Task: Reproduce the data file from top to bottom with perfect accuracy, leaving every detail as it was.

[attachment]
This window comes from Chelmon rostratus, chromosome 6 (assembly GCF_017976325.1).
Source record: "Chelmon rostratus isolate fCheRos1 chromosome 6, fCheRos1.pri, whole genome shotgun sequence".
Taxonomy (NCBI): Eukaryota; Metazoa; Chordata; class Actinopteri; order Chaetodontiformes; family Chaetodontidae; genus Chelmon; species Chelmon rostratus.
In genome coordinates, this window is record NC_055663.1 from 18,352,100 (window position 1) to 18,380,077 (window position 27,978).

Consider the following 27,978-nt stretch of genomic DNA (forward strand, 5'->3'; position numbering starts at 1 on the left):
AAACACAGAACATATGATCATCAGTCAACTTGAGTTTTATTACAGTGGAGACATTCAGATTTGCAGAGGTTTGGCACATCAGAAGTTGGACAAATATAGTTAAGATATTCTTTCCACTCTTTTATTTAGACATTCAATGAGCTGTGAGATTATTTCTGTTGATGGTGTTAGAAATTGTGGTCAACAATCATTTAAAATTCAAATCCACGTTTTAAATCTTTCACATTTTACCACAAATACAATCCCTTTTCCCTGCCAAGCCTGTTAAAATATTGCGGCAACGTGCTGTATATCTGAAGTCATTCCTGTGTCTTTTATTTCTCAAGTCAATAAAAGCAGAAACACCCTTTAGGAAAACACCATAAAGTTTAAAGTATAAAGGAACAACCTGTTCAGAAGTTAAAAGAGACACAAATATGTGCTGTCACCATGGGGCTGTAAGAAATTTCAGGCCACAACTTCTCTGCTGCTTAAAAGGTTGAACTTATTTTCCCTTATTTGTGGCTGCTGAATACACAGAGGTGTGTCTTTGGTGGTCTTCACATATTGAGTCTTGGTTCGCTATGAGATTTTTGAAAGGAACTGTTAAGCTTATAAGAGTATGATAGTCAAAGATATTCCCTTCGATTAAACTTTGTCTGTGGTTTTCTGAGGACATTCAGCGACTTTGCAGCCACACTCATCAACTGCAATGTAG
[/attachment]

This window comes from Chelmon rostratus, chromosome 6 (assembly GCF_017976325.1).
Source record: "Chelmon rostratus isolate fCheRos1 chromosome 6, fCheRos1.pri, whole genome shotgun sequence".
Taxonomy (NCBI): Eukaryota; Metazoa; Chordata; class Actinopteri; order Chaetodontiformes; family Chaetodontidae; genus Chelmon; species Chelmon rostratus.
In genome coordinates, this window is record NC_055663.1 from 18,352,100 (window position 1) to 18,380,077 (window position 27,978).

Consider the following 27,978-nt stretch of genomic DNA (forward strand, 5'->3'; position numbering starts at 1 on the left):
AAACACAGAACATATGATCATCAGTCAACTTGAGTTTTATTACAGTGGAGACATTCAGATTTGCAGAGGTTTGGCACATCAGAAGTTGGACAAATATAGTTAAGATATTCTTTCCACTCTTTTATTTAGACATTCAATGAGCTGTGAGATTATTTCTGTTGATGGTGTTAGAAATTGTGGTCAACAATCATTTAAAATTCAAATCCACGTTTTAAATCTTTCACATTTTACCACAAATACAATCCCTTTTCCCTGCCAAGCCTGTTAAAATATTGCGGCAACGTGCTGTATATCTGAAGTCATTCCTGTGTCTTTTATTTCTCAAGTCAATAAAAGCAGAAACACCCTTTAGGAAAACACCATAAAGTTTAAAGTATAAAGGAACAACCTGTTCAGAAGTTAAAAGAGACACAAATATGTGCTGTCACCATGGGGCTGTAAGAAATTTCAGGCCACAACTTCTCTGCTGCTTAAAAGGTTGAACTTATTTTCCCTTATTTGTGGCTGCTGAATACACAGAGGTGTGTCTTTGGTGGTCTTCACATATTGAGTCTTGGTTCGCTATGAGATTTTTGAAAGGAACTGTTAAGCTTATAAGAGTATGATAGTCAAAGATATTCCCTTCGATTAAACTTTGTCTGTGGTTTTCTGAGGACATTCAGCGACTTTGCAGCCACACTCATCAACTGCAATGTAG